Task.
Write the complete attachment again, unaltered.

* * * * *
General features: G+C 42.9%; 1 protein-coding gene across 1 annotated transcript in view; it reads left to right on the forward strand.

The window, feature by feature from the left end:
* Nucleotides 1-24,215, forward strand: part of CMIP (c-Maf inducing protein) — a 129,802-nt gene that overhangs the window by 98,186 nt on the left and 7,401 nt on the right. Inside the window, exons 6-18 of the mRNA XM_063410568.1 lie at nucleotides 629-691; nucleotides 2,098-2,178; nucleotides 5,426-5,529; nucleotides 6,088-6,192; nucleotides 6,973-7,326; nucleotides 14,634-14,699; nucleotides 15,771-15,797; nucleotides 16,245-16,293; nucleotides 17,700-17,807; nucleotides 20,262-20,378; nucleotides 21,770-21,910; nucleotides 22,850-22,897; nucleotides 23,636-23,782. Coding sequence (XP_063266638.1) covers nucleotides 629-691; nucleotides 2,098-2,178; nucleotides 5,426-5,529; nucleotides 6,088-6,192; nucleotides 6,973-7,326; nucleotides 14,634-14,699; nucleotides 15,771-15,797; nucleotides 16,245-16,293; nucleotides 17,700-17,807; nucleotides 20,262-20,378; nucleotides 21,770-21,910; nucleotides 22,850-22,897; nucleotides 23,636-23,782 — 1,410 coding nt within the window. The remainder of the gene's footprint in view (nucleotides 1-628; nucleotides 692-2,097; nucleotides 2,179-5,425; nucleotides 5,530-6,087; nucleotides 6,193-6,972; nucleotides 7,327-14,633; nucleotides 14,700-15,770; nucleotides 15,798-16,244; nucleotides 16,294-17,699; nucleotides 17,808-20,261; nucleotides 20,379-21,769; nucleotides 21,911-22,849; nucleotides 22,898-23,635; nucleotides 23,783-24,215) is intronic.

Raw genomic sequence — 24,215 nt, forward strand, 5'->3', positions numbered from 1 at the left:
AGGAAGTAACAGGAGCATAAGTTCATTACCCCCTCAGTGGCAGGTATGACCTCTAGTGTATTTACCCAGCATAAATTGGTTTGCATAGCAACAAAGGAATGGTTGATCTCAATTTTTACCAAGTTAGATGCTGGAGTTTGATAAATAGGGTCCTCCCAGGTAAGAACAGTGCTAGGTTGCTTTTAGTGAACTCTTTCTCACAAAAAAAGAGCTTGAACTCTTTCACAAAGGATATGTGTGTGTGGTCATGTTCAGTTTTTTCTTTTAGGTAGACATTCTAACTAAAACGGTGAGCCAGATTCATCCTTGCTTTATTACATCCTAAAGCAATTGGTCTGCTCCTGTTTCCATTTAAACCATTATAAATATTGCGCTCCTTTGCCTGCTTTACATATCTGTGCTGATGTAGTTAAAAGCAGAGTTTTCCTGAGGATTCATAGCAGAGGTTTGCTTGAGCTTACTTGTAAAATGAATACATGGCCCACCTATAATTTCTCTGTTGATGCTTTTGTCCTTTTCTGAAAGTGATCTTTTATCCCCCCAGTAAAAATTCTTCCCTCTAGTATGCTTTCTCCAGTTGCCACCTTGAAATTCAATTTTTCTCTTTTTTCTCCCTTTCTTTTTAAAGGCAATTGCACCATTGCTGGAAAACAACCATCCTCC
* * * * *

General features: G+C 42.9%; 1 protein-coding gene across 1 annotated transcript in view; it reads left to right on the forward strand.

The window, feature by feature from the left end:
* Nucleotides 1-24,215, forward strand: part of CMIP (c-Maf inducing protein) — a 129,802-nt gene that overhangs the window by 98,186 nt on the left and 7,401 nt on the right. Inside the window, exons 6-18 of the mRNA XM_063410568.1 lie at nucleotides 629-691; nucleotides 2,098-2,178; nucleotides 5,426-5,529; nucleotides 6,088-6,192; nucleotides 6,973-7,326; nucleotides 14,634-14,699; nucleotides 15,771-15,797; nucleotides 16,245-16,293; nucleotides 17,700-17,807; nucleotides 20,262-20,378; nucleotides 21,770-21,910; nucleotides 22,850-22,897; nucleotides 23,636-23,782. Coding sequence (XP_063266638.1) covers nucleotides 629-691; nucleotides 2,098-2,178; nucleotides 5,426-5,529; nucleotides 6,088-6,192; nucleotides 6,973-7,326; nucleotides 14,634-14,699; nucleotides 15,771-15,797; nucleotides 16,245-16,293; nucleotides 17,700-17,807; nucleotides 20,262-20,378; nucleotides 21,770-21,910; nucleotides 22,850-22,897; nucleotides 23,636-23,782 — 1,410 coding nt within the window. The remainder of the gene's footprint in view (nucleotides 1-628; nucleotides 692-2,097; nucleotides 2,179-5,425; nucleotides 5,530-6,087; nucleotides 6,193-6,972; nucleotides 7,327-14,633; nucleotides 14,700-15,770; nucleotides 15,798-16,244; nucleotides 16,294-17,699; nucleotides 17,808-20,261; nucleotides 20,379-21,769; nucleotides 21,911-22,849; nucleotides 22,898-23,635; nucleotides 23,783-24,215) is intronic.

Raw genomic sequence — 24,215 nt, forward strand, 5'->3', positions numbered from 1 at the left:
AGGAAGTAACAGGAGCATAAGTTCATTACCCCCTCAGTGGCAGGTATGACCTCTAGTGTATTTACCCAGCATAAATTGGTTTGCATAGCAACAAAGGAATGGTTGATCTCAATTTTTACCAAGTTAGATGCTGGAGTTTGATAAATAGGGTCCTCCCAGGTAAGAACAGTGCTAGGTTGCTTTTAGTGAACTCTTTCTCACAAAAAAAGAGCTTGAACTCTTTCACAAAGGATATGTGTGTGTGGTCATGTTCAGTTTTTTCTTTTAGGTAGACATTCTAACTAAAACGGTGAGCCAGATTCATCCTTGCTTTATTACATCCTAAAGCAATTGGTCTGCTCCTGTTTCCATTTAAACCATTATAAATATTGCGCTCCTTTGCCTGCTTTACATATCTGTGCTGATGTAGTTAAAAGCAGAGTTTTCCTGAGGATTCATAGCAGAGGTTTGCTTGAGCTTACTTGTAAAATGAATACATGGCCCACCTATAATTTCTCTGTTGATGCTTTTGTCCTTTTCTGAAAGTGATCTTTTATCCCCCCAGTAAAAATTCTTCCCTCTAGTATGCTTTCTCCAGTTGCCACCTTGAAATTCAATTTTTCTCTTTTTTCTCCCTTTCTTTTTAAAGGCAATTGCACCATTGCTGGAAAACAACCATCCTCC